Saint Paul

Standard Name: Paul, Saint
Used Form: St Paul


Connections Sort descending Author name Excerpt
Cultural formation Susanna Parr
It was hard to persuade him to leave his current congregation, and the question of his maintenance was also in play. Stucley, meanwhile, regularly insisted that SP should attend every meeting about Church affaires and...
Cultural formation Lydia Maria Child
As to religion, LMC had a natural leaning towards piety, but disliked most of the Christian sects of which she had experience. She found the Unitarians too cold, the Swedenborgians (to whom early in her...
Family and Intimate relationships Mary Bosanquet Fletcher
Being middle-aged and having published advice to single women, she was afraid she might be making a mistake in getting married. The marriage, however, though brief, was extremely happy.
Parkes, Bessie Rayner. Vignettes. Alexander Strahan, 1866.
At the wedding ceremony, John...
Health Sara Coleridge
SC linked her physical and mental deterioration to problems with her reproductive organs. She expressed disgust at her body, writing in one of her letters a quotation from Saint Paul , O who will deliver...
Intertextuality and Influence Anne Docwra
She addressed it To Old Royalists, and their Posterity.
OCLC WorldCat., Accessed 1999.
To these Old Friends and Fellow-Sufferers in the Late Times,
McDowell, Paula. The Women of Grub Street: Press, Politics, and Gender in the London Literary Marketplace, 1678-1730. Clarendon, 1998.
she describes the Spirit which is available equally to all Mankind, as well Women as...
Intertextuality and Influence Maria De Fleury
Reprinting a letter sent to Huntington in April 1787 about the possibility of their meeting, MDF professes herself willing to meet him to straighten matters out between them; she says she has nothing against his...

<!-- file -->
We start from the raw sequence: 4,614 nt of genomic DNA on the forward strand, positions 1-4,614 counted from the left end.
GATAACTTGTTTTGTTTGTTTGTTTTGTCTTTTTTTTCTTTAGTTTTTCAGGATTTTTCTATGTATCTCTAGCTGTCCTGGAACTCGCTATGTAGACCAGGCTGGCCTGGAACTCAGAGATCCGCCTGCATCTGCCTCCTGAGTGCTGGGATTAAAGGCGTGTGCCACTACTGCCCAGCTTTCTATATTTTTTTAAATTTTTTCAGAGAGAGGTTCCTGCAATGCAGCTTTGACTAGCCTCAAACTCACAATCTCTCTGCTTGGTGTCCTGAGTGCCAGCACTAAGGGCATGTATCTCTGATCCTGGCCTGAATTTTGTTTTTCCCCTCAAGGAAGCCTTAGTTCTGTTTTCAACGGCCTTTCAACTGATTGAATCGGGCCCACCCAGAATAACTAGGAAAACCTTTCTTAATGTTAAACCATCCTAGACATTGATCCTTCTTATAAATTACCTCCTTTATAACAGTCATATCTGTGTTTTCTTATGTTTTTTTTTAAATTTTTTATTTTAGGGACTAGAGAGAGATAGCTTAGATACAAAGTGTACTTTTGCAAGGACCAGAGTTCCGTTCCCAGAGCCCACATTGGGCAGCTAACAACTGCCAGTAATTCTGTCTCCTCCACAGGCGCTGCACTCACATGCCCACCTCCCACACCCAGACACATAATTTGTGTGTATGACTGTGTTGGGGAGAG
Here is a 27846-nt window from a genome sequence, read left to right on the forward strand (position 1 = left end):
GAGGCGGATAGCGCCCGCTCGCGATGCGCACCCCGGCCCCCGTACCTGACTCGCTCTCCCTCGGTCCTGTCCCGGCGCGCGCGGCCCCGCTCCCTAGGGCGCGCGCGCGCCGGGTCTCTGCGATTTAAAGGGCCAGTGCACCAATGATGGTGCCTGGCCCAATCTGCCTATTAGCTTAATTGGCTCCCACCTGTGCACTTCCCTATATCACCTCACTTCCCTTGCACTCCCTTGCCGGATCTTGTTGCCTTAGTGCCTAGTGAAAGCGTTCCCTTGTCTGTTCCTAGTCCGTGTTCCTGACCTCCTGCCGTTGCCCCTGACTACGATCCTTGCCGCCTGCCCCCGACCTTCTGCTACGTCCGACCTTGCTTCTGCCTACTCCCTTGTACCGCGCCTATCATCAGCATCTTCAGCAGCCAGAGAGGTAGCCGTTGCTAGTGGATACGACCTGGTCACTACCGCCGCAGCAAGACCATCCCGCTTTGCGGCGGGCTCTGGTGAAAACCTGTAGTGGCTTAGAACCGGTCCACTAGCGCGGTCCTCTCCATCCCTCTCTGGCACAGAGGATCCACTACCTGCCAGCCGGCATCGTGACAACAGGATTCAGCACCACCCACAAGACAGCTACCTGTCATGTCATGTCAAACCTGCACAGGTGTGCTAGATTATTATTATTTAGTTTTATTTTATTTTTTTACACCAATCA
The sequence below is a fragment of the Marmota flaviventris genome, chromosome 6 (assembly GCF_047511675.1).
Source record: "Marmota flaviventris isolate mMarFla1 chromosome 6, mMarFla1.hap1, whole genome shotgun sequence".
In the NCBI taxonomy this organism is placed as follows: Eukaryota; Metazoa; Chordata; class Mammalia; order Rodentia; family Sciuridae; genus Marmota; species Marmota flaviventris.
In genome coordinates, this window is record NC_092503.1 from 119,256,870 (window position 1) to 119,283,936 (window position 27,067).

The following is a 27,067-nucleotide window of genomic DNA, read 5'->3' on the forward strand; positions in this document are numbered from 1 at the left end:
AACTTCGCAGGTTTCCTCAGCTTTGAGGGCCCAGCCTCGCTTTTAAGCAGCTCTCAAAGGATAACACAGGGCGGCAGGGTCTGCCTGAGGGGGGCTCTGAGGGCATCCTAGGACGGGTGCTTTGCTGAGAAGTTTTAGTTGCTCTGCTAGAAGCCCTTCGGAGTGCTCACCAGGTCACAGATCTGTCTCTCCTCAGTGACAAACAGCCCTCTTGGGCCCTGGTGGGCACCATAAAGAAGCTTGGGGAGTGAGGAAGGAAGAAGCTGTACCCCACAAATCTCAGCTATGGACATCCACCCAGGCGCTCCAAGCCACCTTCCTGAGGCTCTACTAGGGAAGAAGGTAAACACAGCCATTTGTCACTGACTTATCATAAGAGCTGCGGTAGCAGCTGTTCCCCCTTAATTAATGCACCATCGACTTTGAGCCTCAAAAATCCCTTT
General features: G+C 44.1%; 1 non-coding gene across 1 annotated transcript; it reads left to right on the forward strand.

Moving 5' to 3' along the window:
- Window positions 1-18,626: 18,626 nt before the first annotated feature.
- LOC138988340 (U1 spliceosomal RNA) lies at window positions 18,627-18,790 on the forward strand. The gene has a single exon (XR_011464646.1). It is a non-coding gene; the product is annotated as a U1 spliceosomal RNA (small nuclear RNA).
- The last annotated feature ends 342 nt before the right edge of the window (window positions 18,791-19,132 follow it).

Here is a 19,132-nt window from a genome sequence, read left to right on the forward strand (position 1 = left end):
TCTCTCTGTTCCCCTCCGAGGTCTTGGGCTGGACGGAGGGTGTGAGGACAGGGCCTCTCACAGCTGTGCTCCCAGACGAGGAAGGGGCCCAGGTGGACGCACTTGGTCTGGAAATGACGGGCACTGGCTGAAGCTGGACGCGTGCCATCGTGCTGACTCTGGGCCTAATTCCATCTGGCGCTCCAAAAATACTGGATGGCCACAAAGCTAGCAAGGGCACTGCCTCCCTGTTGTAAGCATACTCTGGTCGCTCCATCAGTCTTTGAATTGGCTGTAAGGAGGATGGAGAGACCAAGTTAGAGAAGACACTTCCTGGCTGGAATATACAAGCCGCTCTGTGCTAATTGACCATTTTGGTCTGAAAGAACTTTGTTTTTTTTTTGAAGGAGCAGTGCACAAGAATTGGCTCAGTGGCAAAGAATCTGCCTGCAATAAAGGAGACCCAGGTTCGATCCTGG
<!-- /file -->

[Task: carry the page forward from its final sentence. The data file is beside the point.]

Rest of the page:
Intertextuality and Influence Margaret Fell
MF approaches her topic in a scholarly rather than an impassioned manner. She is conservative in that she seeks authority for what she proposes, though her attitude to her authorities is far from submissive. Her...
Intertextuality and Influence M. Marsin
As its fuller title explains, Good News to the Good Women is also addressed to the Bad Women too that will grow better, the like to the men, but here the women are put in...
Intertextuality and Influence Maria De Fleury
MDF 's riposte, again in the form of a prose letter and longer than her other works, addresses Huntington, the father, on the grounds that the pamphlet published in the name of the daughter, Morton...
Intertextuality and Influence Mary Bosanquet Fletcher
Having been weighing the matter before the Lord, she wrote: I believe I am called to do all I can for God. This included helping at prayer meetings, at the invitation of a brother or...
Intertextuality and Influence Monica Furlong
This book reflects MF 's wide reading and an impish sense of humour employed to help her and her readers live with the unacceptable. Each chapter comes headed by a very funny cartoon and a...
Intertextuality and Influence Anne Askew
Although it says Not oft use I to wryght / In prose nor yet in ryme,
Askew, Anne. The Examinations of Anne Askew. Editor Beilin, Elaine V., Oxford University Press, 1996.
it is passionately confident in tone. The stanza about the bloody force which has usurped the throne of...
Intertextuality and Influence Sarah Tytler
She recommends Barrie as a model for aspiring writers and, with an echo of St Paul , praises his avoidance of vulgar sensationalism: To his honour be it spoken, his stock-in-trade has been of the...
Intertextuality and Influence Mary Elizabeth Braddon
Naomi, who has the same energy, strength of faith, and nobility of character as her father, struggles for much of the novel against the limitations on female employment. Early on she asks herself What use...
Intertextuality and Influence Barbara Hofland
Again the title-page quotes Saint Paul . The heroine, one of three daughters of a clergyman, personifies the virtue of the title even at the end, in happy love. The eldest sister, meanwhile, behaves like...


About 1606
Anna Walker beautifully transcribed a copy of her devotional work A Sweete Savor for Woman, designed for presentation to its dedicatee, James I's queen, Anne of Denmark .


No bibliographical results available.